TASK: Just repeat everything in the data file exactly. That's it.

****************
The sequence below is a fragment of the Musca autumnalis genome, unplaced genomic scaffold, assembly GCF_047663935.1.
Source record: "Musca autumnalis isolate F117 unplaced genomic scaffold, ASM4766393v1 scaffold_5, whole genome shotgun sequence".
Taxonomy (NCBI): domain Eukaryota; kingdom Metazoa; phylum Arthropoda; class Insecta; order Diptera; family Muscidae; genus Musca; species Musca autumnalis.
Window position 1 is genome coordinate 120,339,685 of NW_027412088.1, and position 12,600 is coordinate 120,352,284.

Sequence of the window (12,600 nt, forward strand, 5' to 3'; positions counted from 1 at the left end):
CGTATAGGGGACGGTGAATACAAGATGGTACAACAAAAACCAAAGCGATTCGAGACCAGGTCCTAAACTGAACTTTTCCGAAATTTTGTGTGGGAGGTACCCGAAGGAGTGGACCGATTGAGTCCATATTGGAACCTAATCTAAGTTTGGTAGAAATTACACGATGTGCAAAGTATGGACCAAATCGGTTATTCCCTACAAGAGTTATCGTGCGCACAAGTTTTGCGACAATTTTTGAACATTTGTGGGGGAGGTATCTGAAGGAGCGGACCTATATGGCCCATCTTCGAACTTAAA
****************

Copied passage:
The sequence below is a fragment of the Musca autumnalis genome, unplaced genomic scaffold, assembly GCF_047663935.1.
Source record: "Musca autumnalis isolate F117 unplaced genomic scaffold, ASM4766393v1 scaffold_5, whole genome shotgun sequence".
Taxonomy (NCBI): domain Eukaryota; kingdom Metazoa; phylum Arthropoda; class Insecta; order Diptera; family Muscidae; genus Musca; species Musca autumnalis.
Window position 1 is genome coordinate 120,339,685 of NW_027412088.1, and position 12,600 is coordinate 120,352,284.

Sequence of the window (12,600 nt, forward strand, 5' to 3'; positions counted from 1 at the left end):
CGTATAGGGGACGGTGAATACAAGATGGTACAACAAAAACCAAAGCGATTCGAGACCAGGTCCTAAACTGAACTTTTCCGAAATTTTGTGTGGGAGGTACCCGAAGGAGTGGACCGATTGAGTCCATATTGGAACCTAATCTAAGTTTGGTAGAAATTACACGATGTGCAAAGTATGGACCAAATCGGTTATTCCCTACAAGAGTTATCGTGCGCACAAGTTTTGCGACAATTTTTGAACATTTGTGGGGGAGGTATCTGAAGGAGCGGACCTATATGGCCCATCTTCGAACTTAAA